US Import Prices Rose in May

U.S. import prices increased solidly in May, boosted by a surge in the cost of petroleum products and food, but underlying imported inflation remained benign.

The Labor Department said on Thursday import prices increased 0.6 percent last month. Data for April was revised to show import prices rising 0.6 percent instead of the previously reported 0.3 percent gain.

Economists polled by Reuters had forecast import prices rising 0.5 percent in May. In the 12 months through May, import prices increased 4.3 percent, the biggest rise since February 2017, after advancing 3.6 percent in April.

Last month, prices for imported petroleum jumped 5.9 percent, the largest gain since November 2017 after rising 4.4 percent in April. Excluding petroleum, import prices edged up 0.1 percent in May, matching April’s gain. Import prices excluding petroleum rose 1.8 percent in the 12 months through May. The report also showed export prices rose 0.6 percent in May, lifted by an increase in the prices of wheat, corns, and soybeans. That followed a similar gain in April. Export prices increased 4.9 percent on a year-on-year basis, the biggest rise since October 2011, after advancing 3.7 percent in April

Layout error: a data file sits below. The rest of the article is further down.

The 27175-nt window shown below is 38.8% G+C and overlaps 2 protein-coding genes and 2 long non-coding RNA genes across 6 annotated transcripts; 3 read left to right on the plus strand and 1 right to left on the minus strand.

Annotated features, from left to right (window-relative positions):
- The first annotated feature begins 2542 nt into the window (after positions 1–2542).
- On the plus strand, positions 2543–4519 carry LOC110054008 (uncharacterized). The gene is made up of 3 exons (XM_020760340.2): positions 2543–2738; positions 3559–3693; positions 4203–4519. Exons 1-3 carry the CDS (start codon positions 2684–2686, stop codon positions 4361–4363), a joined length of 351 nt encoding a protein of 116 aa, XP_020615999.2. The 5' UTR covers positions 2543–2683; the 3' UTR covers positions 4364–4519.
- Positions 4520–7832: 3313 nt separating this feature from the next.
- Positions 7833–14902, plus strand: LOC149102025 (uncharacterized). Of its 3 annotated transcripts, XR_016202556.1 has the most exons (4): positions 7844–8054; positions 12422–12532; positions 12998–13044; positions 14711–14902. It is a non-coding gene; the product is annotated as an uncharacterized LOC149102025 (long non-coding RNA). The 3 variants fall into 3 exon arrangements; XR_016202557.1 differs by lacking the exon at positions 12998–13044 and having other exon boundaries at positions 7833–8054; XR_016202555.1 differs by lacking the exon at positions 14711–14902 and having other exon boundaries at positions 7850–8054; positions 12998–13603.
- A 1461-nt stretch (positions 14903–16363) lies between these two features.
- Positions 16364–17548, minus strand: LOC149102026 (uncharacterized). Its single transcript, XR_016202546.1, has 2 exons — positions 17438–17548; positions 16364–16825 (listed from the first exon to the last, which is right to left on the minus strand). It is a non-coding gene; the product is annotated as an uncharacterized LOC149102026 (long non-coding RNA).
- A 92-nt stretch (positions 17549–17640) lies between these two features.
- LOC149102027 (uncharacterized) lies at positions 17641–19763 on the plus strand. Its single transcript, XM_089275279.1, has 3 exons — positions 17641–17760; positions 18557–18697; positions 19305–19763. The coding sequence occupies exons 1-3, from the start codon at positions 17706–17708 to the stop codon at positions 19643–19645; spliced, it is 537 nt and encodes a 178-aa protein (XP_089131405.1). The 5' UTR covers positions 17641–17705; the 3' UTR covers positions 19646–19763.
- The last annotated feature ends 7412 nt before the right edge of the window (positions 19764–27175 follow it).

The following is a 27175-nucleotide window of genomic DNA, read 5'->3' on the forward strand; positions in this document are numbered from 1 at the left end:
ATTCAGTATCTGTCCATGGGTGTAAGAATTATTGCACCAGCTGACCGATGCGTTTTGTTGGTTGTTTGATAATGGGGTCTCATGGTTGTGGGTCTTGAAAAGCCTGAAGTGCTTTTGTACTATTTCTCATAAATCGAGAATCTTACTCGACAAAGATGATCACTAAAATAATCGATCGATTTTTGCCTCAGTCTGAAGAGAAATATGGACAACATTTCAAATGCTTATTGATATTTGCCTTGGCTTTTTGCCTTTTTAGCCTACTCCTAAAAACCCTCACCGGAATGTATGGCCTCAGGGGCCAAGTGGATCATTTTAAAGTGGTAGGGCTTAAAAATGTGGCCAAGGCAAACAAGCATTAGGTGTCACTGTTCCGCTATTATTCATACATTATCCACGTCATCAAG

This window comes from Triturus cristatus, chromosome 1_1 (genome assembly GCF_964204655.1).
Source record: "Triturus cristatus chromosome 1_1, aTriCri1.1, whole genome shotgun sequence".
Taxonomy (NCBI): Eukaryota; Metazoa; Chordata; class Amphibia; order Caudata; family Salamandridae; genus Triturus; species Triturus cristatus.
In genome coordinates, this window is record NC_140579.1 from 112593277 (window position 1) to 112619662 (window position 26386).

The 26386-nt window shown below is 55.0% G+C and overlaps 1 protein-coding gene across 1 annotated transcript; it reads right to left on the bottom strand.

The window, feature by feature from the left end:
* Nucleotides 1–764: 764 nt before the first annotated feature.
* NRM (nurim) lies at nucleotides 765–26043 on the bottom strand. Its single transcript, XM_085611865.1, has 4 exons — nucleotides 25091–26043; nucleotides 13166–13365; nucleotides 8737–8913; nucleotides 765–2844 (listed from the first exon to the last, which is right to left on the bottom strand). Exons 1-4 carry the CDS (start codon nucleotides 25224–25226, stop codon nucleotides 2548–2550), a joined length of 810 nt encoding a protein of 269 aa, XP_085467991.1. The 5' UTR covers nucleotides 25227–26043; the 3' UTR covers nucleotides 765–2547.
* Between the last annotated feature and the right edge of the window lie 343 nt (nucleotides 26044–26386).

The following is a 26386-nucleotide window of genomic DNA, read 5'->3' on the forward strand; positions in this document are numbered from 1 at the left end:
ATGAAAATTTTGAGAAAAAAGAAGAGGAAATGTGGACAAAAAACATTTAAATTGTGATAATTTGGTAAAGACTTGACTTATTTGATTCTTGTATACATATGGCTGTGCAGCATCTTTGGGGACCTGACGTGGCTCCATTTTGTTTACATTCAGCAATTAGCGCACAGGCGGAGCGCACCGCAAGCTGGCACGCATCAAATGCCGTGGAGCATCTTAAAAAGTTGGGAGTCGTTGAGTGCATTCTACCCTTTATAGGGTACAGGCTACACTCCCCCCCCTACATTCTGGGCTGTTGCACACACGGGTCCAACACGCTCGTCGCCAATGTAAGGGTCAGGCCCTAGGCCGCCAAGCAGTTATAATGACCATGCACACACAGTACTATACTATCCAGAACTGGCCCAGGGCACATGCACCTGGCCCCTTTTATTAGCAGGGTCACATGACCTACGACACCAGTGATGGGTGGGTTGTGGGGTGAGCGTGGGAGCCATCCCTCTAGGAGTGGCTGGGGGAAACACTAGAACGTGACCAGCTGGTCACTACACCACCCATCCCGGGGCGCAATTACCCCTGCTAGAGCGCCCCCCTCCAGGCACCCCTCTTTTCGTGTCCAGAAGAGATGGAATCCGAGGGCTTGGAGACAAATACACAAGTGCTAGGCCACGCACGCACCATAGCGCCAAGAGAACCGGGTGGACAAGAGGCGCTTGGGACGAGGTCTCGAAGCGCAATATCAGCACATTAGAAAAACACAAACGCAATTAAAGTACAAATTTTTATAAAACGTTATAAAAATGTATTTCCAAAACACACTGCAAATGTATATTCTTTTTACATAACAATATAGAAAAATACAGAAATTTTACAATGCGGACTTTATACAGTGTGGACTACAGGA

via CNBC

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Alfonso Esparza

Alfonso Esparza

Senior Currency Analyst at Market Pulse
Alfonso Esparza specializes in macro forex strategies for North American and major currency pairs. Upon joining OANDA in 2007, Alfonso Esparza established the MarketPulseFX blog and he has since written extensively about central banks and global economic and political trends. Alfonso has also worked as a professional currency trader focused on North America and emerging markets. He has been published by The MarketWatch, Reuters, the Wall Street Journal and The Globe and Mail, and he also appears regularly as a guest commentator on networks including Bloomberg and BNN. He holds a finance degree from the Monterrey Institute of Technology and Higher Education (ITESM) and an MBA with a specialization on financial engineering and marketing from the University of Toronto.
Alfonso Esparza